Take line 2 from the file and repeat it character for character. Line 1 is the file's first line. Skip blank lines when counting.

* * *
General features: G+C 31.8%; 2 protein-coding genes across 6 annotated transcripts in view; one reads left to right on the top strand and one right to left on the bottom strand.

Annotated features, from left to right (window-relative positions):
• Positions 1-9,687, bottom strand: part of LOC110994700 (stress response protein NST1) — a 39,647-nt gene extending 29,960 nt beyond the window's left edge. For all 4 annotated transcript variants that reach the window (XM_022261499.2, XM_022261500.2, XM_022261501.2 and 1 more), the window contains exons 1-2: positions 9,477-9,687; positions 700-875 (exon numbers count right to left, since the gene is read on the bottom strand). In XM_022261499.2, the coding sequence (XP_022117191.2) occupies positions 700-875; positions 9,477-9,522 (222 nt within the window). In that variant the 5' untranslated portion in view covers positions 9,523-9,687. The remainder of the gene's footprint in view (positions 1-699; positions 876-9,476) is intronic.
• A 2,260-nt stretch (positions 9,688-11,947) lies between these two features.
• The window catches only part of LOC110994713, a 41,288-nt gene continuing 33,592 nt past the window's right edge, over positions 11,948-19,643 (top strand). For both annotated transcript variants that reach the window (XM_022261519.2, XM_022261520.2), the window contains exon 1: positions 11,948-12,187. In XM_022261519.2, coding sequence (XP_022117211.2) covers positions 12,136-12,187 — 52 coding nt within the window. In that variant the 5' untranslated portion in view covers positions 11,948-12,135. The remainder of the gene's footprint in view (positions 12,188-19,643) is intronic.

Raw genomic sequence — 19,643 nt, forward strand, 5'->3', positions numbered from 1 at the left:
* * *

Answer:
Annotated features, from left to right (window-relative positions):